Clusters and Kubernetes
It’s evermore important to keep your online services available and accessible to your customers. Downtime is costly and can hurt your brand’s image. There are many ways to reduce downtime; traditionally it was common to have one main server and a backup server to obtain “high-availability”. In fact, this practice is still used today. There are downfalls to this approach though, many of which are overlooked until the problem arises. For instance, it’s hard to scale horizontally (adding more servers) with this setup and if both servers fail at the same time, the service becomes unavailable.
A more modern approach is a “clustered” setup involving multiple servers working together in harmony. There are many ways to set up a server cluster but as general rule of thumb, a server cluster works together to accomplish the same task instead of each server operating individually. Albeit a more complex angle of attack, a server cluster can provide for unparalleled availability and uptime in a production environment. As a result, it is the standard practice for most of the large online businesses that require highly-available services. At Shorey IT, we use our own type of server cluster to host our online services and can work with you to create your own server cluster.
What Is A Server Cluster?
As mentioned previously, a server cluster involves multiple servers working together, usually under one IP address or hostname, to accomplish a similar goal. This, as opposed to a “monolithic” setup, where each server operates independently, can allow for many advantages such as low-friction scaling (both horizontally and vertically), reduced downtime, and improved return on investment. A server cluster is controlled via software, where the cluster administrator can issue commands, add or remove nodes, and even resize existing nodes.
Clusters are appealing, but it’s also important to recognize when not to use one. Managing a server cluster often takes additional time and expertise, and will certainly cost more than running just one or two servers. You should identify the goals of your project, and determine where your money is best spent. A cluster is no doubt a worthwhile investment, but only if there is the promise of any return on investment. For a very small project, a simple managed virtual machine may suffice. For projects that do require a cluster, but don’t have the resources for manually managing the cluster, a “container orchestration system” such as Kubernetes may be a great middle ground.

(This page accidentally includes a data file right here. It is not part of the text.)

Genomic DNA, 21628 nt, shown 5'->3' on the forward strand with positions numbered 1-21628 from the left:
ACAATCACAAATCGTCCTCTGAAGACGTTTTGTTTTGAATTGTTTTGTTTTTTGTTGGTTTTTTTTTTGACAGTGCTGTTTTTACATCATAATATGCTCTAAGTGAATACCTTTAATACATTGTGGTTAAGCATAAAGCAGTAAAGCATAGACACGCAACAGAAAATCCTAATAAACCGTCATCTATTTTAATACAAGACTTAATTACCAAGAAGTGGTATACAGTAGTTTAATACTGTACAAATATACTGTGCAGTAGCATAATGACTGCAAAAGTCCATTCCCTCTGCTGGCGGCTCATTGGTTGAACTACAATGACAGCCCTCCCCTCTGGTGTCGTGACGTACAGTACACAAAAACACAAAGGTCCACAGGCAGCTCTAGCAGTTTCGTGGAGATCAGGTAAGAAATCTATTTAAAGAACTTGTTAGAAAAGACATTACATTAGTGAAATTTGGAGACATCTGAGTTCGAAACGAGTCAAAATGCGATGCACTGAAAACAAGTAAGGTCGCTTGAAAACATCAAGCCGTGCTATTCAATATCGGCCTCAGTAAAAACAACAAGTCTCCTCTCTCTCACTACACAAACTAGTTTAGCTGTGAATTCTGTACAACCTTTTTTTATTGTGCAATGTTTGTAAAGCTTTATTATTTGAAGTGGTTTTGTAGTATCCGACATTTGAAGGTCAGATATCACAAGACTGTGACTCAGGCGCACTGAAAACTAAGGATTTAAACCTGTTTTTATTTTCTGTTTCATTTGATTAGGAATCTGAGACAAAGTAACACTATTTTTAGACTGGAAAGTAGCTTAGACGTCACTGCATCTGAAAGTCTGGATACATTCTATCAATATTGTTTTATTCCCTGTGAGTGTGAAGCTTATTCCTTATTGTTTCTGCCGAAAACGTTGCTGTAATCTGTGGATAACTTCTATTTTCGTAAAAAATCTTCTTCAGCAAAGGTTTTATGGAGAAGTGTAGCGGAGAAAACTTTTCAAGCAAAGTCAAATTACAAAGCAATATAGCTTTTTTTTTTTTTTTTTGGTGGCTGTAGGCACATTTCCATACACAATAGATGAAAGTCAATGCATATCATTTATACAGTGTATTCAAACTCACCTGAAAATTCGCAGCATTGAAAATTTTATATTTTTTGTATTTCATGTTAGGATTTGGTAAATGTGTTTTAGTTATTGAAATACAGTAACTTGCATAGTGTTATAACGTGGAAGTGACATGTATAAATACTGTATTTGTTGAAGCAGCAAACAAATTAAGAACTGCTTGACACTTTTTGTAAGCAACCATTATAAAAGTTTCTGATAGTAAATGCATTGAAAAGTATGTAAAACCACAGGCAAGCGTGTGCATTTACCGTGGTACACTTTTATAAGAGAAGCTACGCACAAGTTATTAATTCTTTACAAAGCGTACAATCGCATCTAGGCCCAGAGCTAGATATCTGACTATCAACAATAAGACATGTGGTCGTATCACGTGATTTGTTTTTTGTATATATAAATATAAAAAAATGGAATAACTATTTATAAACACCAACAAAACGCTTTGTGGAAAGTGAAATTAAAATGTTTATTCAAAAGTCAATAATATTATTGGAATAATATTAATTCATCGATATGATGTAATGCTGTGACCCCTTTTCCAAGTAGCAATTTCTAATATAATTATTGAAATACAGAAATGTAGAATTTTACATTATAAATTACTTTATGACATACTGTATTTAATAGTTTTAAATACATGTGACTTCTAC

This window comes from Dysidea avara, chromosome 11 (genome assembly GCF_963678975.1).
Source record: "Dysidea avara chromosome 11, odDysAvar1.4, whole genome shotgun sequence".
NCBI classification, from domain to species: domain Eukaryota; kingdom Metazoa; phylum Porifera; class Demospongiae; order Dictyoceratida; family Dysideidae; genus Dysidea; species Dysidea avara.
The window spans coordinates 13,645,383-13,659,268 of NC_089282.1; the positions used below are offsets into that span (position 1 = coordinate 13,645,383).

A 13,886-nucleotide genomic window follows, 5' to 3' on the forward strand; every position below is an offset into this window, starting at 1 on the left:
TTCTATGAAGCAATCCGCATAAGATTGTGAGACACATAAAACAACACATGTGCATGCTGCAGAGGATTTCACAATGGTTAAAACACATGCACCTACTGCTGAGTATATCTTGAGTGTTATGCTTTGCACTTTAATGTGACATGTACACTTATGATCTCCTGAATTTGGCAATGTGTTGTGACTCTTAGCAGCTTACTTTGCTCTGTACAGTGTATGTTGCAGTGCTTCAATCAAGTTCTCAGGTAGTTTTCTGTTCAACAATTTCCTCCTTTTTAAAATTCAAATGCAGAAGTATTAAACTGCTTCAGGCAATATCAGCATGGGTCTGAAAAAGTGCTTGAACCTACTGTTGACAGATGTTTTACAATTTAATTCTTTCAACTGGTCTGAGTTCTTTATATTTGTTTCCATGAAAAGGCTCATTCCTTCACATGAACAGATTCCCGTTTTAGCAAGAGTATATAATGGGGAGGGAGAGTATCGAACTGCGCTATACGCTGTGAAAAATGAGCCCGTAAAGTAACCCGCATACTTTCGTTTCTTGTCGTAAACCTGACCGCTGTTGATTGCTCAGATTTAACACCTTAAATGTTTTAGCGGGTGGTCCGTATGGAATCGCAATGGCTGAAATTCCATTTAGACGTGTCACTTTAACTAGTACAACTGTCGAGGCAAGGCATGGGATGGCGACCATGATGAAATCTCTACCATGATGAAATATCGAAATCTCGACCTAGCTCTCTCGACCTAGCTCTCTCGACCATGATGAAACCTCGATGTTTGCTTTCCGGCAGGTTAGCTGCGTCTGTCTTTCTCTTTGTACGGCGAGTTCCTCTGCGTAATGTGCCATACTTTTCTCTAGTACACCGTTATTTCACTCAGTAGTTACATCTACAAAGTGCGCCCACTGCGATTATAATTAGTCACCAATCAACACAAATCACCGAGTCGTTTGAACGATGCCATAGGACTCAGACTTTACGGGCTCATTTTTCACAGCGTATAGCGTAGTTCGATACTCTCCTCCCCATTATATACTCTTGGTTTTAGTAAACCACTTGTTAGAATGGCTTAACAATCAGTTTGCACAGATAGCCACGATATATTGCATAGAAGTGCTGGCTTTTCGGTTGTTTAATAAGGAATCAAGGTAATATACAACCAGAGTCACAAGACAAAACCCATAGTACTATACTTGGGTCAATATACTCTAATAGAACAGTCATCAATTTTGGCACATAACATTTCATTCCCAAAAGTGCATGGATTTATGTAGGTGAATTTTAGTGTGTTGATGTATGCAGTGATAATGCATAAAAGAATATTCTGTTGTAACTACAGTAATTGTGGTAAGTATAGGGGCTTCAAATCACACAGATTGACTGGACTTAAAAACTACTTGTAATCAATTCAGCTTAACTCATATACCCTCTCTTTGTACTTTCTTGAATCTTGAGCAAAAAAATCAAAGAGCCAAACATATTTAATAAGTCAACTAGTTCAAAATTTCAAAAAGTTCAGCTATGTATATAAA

What Is Kubernetes?
Kubernetes is a “container orchestration system” that was originally developed by Google and later donated to the Cloud Native Computing Foundation. Often abbreviated as “K8” or “K8s”, the name Kubernetes originates from Ancient Greek, meaning ‘helmsman’ or ‘pilot’. Kubernetes makes managing a server cluster easier by allowing the cluster administrator or operator to deploy services inside of containers that get distributed about the cluster. Because the service is in a container, it can be easily moved between servers and isn’t bound to one particular server in the cluster. Kubernetes handles rolling out updates, rolling back updates, managing node resources, storage orchestration, load balancing, and even does self-healing.
Shorey IT uses Kubernetes in production for some of our online services and can help you set up or manage your K8s installation, even if it is with another provider.